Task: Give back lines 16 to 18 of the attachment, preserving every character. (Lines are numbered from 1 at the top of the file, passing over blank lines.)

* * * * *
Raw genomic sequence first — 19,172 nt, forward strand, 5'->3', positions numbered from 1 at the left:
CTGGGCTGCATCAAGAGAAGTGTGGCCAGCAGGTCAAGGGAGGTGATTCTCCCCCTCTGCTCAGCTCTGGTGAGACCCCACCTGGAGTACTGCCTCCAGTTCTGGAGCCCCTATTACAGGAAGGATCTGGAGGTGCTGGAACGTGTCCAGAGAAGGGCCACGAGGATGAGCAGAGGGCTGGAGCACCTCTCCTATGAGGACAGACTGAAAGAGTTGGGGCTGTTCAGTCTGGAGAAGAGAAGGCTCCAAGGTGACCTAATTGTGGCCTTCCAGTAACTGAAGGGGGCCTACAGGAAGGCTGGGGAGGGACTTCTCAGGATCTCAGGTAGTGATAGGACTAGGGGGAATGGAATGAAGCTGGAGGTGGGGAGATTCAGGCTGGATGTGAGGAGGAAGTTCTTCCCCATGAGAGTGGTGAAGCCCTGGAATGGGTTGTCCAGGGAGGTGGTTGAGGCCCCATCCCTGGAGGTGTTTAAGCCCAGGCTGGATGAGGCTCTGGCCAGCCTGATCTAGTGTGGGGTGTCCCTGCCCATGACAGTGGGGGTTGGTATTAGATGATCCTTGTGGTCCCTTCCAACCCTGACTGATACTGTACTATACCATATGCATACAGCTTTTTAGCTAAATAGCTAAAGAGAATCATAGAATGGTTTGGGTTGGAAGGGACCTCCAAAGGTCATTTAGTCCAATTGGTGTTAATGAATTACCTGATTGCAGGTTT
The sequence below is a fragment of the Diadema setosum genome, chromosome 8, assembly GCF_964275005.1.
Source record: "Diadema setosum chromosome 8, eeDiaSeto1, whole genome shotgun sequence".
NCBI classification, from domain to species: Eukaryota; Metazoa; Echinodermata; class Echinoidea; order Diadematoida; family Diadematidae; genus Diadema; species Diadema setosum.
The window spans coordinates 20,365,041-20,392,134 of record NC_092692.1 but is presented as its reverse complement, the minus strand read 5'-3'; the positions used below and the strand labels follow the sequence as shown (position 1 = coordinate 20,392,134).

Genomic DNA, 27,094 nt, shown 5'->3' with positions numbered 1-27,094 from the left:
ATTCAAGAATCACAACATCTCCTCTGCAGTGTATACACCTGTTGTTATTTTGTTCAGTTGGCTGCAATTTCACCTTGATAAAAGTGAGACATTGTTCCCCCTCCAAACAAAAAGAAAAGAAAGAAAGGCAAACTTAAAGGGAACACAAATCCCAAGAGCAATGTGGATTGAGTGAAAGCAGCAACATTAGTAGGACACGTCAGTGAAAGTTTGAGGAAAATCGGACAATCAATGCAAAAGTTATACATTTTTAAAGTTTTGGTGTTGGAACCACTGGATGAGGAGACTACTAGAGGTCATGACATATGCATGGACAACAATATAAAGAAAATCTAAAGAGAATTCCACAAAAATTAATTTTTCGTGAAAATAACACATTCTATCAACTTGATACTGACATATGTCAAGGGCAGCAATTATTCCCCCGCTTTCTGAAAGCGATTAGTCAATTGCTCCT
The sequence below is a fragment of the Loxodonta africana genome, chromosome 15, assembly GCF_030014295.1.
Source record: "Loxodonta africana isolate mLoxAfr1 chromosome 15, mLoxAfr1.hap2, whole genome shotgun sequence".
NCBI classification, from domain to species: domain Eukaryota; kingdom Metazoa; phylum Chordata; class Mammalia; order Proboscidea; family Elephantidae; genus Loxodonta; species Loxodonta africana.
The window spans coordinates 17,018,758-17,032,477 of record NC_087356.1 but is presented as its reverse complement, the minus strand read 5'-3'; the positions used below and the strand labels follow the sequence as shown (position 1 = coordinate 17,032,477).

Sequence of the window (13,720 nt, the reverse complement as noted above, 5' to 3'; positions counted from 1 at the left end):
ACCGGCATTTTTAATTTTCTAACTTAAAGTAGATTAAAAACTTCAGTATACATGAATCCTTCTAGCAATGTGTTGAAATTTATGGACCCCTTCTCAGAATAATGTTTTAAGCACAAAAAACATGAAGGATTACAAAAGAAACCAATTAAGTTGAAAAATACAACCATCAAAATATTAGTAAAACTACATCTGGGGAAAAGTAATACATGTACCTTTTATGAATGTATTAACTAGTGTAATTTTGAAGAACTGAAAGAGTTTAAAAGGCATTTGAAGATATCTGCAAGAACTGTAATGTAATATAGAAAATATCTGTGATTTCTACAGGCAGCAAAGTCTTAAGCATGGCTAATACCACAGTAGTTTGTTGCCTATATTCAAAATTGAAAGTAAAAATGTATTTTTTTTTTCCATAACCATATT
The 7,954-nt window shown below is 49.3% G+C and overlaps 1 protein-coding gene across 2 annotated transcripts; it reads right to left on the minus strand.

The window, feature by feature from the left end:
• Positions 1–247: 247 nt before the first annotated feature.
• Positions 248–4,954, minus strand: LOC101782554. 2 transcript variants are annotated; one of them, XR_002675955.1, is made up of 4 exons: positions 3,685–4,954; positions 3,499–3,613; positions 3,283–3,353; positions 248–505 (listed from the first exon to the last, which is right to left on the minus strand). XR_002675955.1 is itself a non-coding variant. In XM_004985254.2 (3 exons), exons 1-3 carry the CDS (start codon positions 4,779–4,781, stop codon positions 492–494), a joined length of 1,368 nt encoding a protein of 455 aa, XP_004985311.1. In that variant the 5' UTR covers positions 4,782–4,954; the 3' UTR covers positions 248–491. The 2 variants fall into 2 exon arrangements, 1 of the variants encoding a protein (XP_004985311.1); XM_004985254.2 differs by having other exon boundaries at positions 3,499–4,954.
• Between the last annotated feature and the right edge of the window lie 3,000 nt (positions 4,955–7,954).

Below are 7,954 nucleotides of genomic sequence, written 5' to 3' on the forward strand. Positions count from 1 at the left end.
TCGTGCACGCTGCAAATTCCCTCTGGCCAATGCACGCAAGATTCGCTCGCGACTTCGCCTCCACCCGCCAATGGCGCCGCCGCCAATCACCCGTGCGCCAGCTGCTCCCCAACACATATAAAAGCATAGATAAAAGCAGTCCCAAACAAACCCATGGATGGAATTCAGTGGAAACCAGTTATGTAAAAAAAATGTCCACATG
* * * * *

The window, feature by feature from the left end:
• Positions 1–247: 247 nt before the first annotated feature.
• Positions 248–4,954, minus strand: LOC101782554. 2 transcript variants are annotated; one of them, XR_002675955.1, is made up of 4 exons: positions 3,685–4,954; positions 3,499–3,613; positions 3,283–3,353; positions 248–505 (listed from the first exon to the last, which is right to left on the minus strand). XR_002675955.1 is itself a non-coding variant. In XM_004985254.2 (3 exons), exons 1-3 carry the CDS (start codon positions 4,779–4,781, stop codon positions 492–494), a joined length of 1,368 nt encoding a protein of 455 aa, XP_004985311.1. In that variant the 5' UTR covers positions 4,782–4,954; the 3' UTR covers positions 248–491. The 2 variants fall into 2 exon arrangements, 1 of the variants encoding a protein (XP_004985311.1); XM_004985254.2 differs by having other exon boundaries at positions 3,499–4,954.